Disappearing Profit Margins

Everyone wants to know how much money a company makes — in other words, its profits. A company's profit dropping year to year is another clear sign of trouble.

Companies must report their profit results for the current year and the two previous years on their income statements, one of the three key financial statements that are part of the financial reports. (See Chapter 7 for more information about income statements.) When investigating a company's viability, looking at the past five years or more — if you can get the data — is a good idea.

Luckily, finding a company's historical profit data isn't hard. In the investor relations section on their Web site, most companies post financial reports for the current year and two or more previous years. The Securities and Exchange Commission (SEC) also keeps previous years' reports online at Edgar (www. sec.gov/edgar.shtml).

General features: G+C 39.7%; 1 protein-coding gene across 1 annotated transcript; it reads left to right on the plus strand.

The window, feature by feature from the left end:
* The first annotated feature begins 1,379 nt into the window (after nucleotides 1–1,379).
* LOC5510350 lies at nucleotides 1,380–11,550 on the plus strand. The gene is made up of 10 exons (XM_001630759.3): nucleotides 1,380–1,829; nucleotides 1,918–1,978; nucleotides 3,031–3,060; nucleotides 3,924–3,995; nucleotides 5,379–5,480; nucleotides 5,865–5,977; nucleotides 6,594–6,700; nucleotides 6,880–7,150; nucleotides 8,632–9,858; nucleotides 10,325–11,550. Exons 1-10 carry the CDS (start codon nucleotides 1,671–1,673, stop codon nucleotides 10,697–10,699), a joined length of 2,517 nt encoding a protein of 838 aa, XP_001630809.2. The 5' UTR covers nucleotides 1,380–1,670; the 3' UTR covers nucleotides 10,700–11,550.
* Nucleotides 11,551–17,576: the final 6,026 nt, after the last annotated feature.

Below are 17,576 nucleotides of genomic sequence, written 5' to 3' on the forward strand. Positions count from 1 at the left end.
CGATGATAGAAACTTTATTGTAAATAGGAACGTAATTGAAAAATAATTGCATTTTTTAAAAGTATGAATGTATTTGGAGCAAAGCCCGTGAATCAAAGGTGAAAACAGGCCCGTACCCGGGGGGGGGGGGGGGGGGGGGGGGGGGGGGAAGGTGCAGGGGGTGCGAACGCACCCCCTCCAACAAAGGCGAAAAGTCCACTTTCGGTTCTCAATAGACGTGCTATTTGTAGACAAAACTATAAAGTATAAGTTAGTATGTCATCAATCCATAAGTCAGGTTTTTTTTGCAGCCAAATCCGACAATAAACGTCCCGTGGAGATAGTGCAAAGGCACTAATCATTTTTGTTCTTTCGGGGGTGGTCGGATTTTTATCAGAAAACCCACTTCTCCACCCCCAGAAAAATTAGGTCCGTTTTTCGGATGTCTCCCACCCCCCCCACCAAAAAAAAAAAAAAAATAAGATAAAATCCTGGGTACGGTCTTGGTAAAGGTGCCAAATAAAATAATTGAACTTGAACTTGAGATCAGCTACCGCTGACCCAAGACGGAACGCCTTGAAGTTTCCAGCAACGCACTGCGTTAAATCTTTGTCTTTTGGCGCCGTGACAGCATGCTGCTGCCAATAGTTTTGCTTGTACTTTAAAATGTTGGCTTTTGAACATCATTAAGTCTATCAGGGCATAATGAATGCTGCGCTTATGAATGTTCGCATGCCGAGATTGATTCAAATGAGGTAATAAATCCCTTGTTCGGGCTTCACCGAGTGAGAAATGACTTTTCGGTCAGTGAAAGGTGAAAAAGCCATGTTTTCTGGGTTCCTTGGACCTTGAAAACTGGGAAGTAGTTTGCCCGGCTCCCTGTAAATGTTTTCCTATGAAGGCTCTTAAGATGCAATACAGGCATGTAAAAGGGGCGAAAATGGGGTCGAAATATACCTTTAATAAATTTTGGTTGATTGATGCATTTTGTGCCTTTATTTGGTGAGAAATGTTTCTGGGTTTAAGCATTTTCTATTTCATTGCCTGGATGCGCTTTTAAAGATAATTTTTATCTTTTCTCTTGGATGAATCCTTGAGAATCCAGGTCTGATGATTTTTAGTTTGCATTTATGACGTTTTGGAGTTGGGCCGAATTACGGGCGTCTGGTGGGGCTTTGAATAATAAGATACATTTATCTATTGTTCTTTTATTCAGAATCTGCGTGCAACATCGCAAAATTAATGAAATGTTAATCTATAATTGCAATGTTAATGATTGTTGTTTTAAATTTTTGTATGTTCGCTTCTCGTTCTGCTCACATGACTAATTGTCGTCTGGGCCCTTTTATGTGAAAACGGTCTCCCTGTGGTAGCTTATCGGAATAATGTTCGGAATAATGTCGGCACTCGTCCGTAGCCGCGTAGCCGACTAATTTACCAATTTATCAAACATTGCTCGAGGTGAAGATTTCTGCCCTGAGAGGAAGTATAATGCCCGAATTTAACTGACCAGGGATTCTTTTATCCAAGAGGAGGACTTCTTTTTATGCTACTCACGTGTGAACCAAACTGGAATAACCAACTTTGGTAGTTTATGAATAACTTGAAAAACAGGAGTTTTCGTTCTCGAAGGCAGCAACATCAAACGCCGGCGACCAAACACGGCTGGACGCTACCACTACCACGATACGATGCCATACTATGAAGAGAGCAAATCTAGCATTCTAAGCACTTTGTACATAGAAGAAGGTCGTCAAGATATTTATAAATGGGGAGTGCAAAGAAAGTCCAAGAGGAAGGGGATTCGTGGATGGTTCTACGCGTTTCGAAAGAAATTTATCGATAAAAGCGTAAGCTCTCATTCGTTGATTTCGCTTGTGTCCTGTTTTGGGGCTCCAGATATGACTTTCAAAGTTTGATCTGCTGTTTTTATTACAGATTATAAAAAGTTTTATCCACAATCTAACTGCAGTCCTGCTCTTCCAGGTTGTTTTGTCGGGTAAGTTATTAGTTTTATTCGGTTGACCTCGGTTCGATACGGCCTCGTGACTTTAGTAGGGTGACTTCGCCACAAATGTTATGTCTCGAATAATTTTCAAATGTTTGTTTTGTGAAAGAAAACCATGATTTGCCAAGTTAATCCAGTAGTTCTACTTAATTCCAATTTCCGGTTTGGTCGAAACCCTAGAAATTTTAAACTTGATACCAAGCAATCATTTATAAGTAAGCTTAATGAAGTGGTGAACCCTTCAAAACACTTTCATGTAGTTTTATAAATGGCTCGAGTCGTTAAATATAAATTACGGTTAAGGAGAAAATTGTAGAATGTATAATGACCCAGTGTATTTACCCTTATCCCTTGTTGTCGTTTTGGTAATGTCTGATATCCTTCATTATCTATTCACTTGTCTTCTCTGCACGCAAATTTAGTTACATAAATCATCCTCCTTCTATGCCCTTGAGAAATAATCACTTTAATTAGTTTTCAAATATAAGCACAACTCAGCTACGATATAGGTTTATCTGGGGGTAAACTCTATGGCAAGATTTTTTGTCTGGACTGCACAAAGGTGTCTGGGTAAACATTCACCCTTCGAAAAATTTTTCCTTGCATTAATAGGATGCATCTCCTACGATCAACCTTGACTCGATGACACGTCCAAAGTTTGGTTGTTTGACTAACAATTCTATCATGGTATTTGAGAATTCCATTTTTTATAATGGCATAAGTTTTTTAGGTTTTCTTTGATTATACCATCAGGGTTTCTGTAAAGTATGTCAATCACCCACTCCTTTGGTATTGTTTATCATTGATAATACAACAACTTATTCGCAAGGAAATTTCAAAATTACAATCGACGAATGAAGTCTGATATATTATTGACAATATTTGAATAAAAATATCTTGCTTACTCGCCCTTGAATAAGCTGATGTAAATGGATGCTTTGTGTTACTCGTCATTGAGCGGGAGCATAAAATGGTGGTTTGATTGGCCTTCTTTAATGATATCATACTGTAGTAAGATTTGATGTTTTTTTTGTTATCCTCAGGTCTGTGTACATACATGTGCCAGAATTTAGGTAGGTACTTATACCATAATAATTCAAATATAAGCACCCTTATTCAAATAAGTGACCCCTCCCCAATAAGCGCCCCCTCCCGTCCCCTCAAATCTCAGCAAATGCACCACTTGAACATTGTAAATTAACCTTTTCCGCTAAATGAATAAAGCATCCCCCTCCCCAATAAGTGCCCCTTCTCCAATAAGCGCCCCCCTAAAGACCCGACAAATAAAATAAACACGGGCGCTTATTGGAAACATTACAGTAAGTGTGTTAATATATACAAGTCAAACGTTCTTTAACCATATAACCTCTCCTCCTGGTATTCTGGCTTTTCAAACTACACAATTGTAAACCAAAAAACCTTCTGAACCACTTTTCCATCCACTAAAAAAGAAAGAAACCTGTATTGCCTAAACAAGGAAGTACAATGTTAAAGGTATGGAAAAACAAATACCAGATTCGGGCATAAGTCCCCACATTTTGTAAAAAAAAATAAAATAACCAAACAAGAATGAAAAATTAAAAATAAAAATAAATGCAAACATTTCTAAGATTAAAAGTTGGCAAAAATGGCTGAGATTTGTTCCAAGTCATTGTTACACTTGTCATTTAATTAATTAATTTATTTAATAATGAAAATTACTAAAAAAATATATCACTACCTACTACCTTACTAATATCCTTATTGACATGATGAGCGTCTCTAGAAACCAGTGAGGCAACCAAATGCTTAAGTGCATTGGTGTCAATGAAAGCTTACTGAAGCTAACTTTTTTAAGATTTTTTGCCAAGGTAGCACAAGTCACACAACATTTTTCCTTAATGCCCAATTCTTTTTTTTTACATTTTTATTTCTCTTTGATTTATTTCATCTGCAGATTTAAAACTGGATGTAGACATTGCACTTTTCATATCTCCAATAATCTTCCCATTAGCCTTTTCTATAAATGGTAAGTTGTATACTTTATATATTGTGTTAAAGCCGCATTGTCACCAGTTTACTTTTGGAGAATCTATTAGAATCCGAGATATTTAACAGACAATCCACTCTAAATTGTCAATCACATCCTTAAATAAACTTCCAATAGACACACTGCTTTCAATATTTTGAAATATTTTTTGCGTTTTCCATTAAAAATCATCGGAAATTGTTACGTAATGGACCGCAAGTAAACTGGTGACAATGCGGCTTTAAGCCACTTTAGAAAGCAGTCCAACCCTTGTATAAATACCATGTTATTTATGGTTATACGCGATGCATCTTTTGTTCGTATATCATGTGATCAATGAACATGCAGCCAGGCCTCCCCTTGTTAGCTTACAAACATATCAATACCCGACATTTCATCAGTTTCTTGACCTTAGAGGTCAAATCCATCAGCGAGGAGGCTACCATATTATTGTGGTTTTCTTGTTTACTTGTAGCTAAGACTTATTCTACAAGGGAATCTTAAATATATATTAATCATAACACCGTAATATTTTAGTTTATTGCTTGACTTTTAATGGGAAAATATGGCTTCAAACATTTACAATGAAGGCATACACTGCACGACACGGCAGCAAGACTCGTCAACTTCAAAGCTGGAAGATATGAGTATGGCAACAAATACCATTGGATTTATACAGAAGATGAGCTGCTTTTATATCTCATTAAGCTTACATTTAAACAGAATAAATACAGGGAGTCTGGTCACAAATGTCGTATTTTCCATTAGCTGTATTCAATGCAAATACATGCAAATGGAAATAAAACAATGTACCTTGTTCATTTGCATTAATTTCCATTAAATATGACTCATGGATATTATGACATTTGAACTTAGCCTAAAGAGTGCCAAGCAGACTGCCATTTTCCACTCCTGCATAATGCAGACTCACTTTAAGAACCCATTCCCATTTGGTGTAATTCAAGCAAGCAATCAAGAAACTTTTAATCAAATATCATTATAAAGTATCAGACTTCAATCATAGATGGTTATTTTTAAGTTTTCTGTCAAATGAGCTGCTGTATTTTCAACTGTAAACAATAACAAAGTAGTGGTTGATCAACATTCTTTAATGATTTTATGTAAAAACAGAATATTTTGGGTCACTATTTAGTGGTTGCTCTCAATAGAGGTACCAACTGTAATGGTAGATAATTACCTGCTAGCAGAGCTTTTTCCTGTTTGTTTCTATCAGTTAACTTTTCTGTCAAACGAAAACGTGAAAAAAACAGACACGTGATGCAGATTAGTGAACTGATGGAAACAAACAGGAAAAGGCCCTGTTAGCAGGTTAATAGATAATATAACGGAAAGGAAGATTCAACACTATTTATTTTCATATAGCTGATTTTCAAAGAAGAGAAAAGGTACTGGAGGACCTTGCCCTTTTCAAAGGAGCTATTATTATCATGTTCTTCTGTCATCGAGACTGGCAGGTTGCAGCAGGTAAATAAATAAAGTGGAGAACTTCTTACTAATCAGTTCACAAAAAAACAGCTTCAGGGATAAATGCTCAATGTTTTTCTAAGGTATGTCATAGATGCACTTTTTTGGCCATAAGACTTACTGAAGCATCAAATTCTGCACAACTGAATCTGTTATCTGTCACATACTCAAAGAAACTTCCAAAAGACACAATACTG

Any time you notice that a company's profit margins have fallen from year to year, take it as a clear sign that the company is in trouble. Research further to find out why, but definitely don't invest in a company with falling profit margins unless you get good, solid information about an expected turnaround and how the company plans to pull that off. To find out more about how to test whether a company is making a profit, turn to Chapter 11.

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